Note: This aircraft is currently undergoing restoration. You can view the restoration progress by participating in the museum's Behind the Scenes Tour. Additional information about the aircraft's restoration is available on the Restoration Projects page.
The Soviet MiG-25 (NATO code-name "Foxbat") was a high-speed interceptor and reconnaissance aircraft. The aircraft entered service in 1970 and has a top speed of Mach 2.83, powerful radar, and could carry up to four air-to-air missiles.
The MiG-25's capabilities were not discovered until 1976 when Viktor Belenko, a Soviet MiG-25 pilot, defected to Japan. Subsequent analysis revealed a simple-yet-functional design with vacuum-tube electronics, two massive turbojet engines, and sparing use of advanced materials such as titanium.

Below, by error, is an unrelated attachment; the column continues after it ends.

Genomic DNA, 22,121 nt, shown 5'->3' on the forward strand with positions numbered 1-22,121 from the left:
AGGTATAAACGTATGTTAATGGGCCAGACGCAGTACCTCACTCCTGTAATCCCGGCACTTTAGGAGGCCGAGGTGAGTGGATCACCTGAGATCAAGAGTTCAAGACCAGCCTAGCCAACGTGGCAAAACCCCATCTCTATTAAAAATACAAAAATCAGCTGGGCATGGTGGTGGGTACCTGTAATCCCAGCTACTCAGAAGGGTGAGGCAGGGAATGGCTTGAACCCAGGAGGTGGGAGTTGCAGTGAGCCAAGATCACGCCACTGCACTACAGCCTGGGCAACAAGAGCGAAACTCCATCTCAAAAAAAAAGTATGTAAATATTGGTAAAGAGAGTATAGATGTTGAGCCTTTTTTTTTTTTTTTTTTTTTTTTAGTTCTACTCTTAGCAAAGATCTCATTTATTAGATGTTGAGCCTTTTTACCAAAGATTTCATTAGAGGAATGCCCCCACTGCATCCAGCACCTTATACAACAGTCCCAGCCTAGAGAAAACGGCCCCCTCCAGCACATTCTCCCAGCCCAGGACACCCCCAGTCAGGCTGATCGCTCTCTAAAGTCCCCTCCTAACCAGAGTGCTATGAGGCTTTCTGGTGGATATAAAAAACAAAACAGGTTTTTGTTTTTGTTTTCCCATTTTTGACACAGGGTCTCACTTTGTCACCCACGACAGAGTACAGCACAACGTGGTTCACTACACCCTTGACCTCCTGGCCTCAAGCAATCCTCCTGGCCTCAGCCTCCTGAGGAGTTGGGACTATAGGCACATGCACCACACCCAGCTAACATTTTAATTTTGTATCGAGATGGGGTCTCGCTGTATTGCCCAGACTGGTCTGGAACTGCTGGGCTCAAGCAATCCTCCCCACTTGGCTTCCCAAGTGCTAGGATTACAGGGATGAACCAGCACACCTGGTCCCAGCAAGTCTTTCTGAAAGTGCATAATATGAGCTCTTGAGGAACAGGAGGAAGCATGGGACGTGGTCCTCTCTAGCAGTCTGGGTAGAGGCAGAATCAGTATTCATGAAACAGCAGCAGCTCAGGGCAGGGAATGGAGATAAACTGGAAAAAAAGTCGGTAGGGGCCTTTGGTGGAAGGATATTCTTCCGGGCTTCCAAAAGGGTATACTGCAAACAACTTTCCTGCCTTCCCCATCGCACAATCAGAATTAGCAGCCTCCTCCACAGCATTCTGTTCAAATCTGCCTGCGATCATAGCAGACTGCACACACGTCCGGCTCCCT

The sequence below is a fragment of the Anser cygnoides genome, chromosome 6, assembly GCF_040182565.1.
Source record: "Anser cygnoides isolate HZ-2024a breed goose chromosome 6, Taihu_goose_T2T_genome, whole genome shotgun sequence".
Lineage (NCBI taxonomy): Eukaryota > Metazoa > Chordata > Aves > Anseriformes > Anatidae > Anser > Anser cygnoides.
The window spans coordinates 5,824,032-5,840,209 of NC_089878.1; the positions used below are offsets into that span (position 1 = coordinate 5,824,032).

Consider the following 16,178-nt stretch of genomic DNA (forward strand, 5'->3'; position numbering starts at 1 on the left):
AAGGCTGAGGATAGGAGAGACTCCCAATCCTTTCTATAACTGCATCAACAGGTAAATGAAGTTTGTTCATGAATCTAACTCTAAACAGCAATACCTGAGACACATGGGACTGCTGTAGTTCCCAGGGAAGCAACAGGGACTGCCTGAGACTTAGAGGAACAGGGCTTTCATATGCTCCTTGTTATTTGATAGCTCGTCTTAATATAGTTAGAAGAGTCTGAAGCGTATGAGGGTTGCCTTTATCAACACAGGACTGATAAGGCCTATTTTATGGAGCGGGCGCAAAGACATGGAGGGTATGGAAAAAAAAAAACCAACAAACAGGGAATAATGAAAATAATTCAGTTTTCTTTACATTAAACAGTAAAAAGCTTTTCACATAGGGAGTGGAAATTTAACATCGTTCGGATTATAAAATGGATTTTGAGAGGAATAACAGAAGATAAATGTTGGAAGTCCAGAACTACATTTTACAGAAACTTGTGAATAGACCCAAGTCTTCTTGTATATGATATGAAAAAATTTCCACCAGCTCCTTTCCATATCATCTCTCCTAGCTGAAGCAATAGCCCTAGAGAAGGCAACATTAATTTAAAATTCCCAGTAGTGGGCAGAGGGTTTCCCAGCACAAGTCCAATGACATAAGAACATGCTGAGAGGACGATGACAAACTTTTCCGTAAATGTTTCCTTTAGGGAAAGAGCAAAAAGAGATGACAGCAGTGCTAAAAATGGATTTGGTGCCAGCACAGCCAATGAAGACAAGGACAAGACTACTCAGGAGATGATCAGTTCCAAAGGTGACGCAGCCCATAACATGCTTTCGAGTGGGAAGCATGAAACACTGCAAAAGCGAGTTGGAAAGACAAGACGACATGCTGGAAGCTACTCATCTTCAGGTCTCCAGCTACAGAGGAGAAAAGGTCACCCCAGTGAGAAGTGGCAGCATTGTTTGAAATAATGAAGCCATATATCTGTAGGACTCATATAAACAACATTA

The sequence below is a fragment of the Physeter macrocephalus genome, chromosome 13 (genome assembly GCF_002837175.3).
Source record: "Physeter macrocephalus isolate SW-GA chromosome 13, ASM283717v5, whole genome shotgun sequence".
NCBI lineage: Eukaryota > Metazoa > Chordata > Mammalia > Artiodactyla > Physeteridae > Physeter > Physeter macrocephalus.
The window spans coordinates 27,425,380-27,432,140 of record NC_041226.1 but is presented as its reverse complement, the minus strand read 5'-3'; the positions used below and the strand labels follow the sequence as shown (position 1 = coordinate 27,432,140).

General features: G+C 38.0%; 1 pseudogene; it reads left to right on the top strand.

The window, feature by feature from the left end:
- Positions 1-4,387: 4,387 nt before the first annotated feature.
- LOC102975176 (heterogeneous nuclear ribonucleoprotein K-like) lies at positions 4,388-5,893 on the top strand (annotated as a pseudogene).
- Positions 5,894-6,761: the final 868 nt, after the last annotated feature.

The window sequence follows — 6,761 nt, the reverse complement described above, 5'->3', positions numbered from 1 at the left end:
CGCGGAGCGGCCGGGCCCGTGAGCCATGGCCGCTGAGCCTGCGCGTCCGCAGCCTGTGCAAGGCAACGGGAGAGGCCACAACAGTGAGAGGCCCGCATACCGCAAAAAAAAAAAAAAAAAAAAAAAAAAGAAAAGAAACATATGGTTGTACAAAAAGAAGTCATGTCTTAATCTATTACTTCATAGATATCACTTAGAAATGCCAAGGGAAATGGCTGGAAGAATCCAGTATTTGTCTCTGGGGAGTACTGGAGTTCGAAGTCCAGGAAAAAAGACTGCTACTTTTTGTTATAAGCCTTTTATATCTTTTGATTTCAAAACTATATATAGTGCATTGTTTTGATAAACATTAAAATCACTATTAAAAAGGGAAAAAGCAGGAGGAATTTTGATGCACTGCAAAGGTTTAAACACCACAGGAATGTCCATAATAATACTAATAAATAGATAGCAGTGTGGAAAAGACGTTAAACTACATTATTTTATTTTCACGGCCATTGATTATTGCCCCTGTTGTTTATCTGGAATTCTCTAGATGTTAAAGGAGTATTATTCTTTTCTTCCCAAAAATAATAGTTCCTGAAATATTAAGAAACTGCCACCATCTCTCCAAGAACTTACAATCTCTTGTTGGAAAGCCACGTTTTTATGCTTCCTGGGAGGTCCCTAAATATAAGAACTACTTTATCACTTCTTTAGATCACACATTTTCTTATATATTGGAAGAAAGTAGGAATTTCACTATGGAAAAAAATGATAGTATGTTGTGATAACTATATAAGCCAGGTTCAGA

A capable interceptor, the MiG-25 was widely exported by the Soviet Union. The first MiG-25s entered service with the Iraqi Air Force in 1980 during the Iran-Iraq War.
The aircraft on exhibit, a MiG-25RB, was found in 2003 by American forces buried in the sand near Al Taqaddum Airbase 250km west of Baghdad during the opening months of Operation Iraqi Freedom. The MiG-25 was buried to prevent its destruction on the ground by coalition aircraft. The aircraft was recovered incomplete--the wings could not be located and the vertical stabilizers were removed for transport. The aircraft arrived at the National Museum of the U.S. Air Force in 2006.
Armament: Four air-to-air missiles (two radar-guided AA-6 "Acrid" missiles, and two infrared-guided R-40T missiles). Engines: Two Tumansky R-15B-300 turbojets of approx. 22,500 lbs. thrust each with afterburner Maximum speed: Mach 2.83